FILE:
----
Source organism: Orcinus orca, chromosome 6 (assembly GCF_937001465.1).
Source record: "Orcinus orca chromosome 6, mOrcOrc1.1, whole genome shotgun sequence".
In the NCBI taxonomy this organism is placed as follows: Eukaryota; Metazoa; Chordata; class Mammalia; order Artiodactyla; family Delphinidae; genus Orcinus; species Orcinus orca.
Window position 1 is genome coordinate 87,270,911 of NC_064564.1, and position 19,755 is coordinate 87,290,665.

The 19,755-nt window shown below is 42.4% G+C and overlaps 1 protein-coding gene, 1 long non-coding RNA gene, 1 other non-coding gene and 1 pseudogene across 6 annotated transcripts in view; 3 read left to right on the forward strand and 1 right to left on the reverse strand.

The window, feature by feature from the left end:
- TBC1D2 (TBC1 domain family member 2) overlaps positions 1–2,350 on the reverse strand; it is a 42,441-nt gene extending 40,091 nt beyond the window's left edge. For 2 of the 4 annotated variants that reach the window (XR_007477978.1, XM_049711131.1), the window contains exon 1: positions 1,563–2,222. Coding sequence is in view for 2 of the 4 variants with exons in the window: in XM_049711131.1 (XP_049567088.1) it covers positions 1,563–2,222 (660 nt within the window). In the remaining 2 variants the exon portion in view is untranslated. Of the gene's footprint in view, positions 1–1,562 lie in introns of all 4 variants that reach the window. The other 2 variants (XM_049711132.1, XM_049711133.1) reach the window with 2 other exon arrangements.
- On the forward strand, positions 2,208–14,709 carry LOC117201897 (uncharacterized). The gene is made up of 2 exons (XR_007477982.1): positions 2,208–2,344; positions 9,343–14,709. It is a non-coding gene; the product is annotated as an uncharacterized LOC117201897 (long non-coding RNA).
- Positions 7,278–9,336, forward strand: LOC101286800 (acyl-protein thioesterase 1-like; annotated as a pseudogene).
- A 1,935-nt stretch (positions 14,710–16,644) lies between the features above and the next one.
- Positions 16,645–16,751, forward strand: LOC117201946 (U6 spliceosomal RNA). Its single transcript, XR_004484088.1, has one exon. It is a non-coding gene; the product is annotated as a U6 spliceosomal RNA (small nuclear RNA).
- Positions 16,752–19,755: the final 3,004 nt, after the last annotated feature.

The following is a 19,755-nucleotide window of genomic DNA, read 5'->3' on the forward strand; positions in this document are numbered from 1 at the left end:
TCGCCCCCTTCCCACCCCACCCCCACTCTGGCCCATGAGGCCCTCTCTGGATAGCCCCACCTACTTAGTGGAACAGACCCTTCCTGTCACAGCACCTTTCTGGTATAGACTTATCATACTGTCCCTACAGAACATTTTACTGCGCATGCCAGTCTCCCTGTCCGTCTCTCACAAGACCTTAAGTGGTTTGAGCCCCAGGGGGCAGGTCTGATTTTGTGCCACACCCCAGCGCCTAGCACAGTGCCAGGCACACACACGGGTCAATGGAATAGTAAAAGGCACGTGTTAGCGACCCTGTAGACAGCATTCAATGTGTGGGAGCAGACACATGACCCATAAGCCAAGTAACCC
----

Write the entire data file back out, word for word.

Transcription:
Source organism: Orcinus orca, chromosome 6 (assembly GCF_937001465.1).
Source record: "Orcinus orca chromosome 6, mOrcOrc1.1, whole genome shotgun sequence".
In the NCBI taxonomy this organism is placed as follows: Eukaryota; Metazoa; Chordata; class Mammalia; order Artiodactyla; family Delphinidae; genus Orcinus; species Orcinus orca.
Window position 1 is genome coordinate 87,270,911 of NC_064564.1, and position 19,755 is coordinate 87,290,665.

The 19,755-nt window shown below is 42.4% G+C and overlaps 1 protein-coding gene, 1 long non-coding RNA gene, 1 other non-coding gene and 1 pseudogene across 6 annotated transcripts in view; 3 read left to right on the forward strand and 1 right to left on the reverse strand.

The window, feature by feature from the left end:
- TBC1D2 (TBC1 domain family member 2) overlaps positions 1–2,350 on the reverse strand; it is a 42,441-nt gene extending 40,091 nt beyond the window's left edge. For 2 of the 4 annotated variants that reach the window (XR_007477978.1, XM_049711131.1), the window contains exon 1: positions 1,563–2,222. Coding sequence is in view for 2 of the 4 variants with exons in the window: in XM_049711131.1 (XP_049567088.1) it covers positions 1,563–2,222 (660 nt within the window). In the remaining 2 variants the exon portion in view is untranslated. Of the gene's footprint in view, positions 1–1,562 lie in introns of all 4 variants that reach the window. The other 2 variants (XM_049711132.1, XM_049711133.1) reach the window with 2 other exon arrangements.
- On the forward strand, positions 2,208–14,709 carry LOC117201897 (uncharacterized). The gene is made up of 2 exons (XR_007477982.1): positions 2,208–2,344; positions 9,343–14,709. It is a non-coding gene; the product is annotated as an uncharacterized LOC117201897 (long non-coding RNA).
- Positions 7,278–9,336, forward strand: LOC101286800 (acyl-protein thioesterase 1-like; annotated as a pseudogene).
- A 1,935-nt stretch (positions 14,710–16,644) lies between the features above and the next one.
- Positions 16,645–16,751, forward strand: LOC117201946 (U6 spliceosomal RNA). Its single transcript, XR_004484088.1, has one exon. It is a non-coding gene; the product is annotated as a U6 spliceosomal RNA (small nuclear RNA).
- Positions 16,752–19,755: the final 3,004 nt, after the last annotated feature.

The following is a 19,755-nucleotide window of genomic DNA, read 5'->3' on the forward strand; positions in this document are numbered from 1 at the left end:
TCGCCCCCTTCCCACCCCACCCCCACTCTGGCCCATGAGGCCCTCTCTGGATAGCCCCACCTACTTAGTGGAACAGACCCTTCCTGTCACAGCACCTTTCTGGTATAGACTTATCATACTGTCCCTACAGAACATTTTACTGCGCATGCCAGTCTCCCTGTCCGTCTCTCACAAGACCTTAAGTGGTTTGAGCCCCAGGGGGCAGGTCTGATTTTGTGCCACACCCCAGCGCCTAGCACAGTGCCAGGCACACACACGGGTCAATGGAATAGTAAAAGGCACGTGTTAGCGACCCTGTAGACAGCATTCAATGTGTGGGAGCAGACACATGACCCATAAGCCAAGTAACCC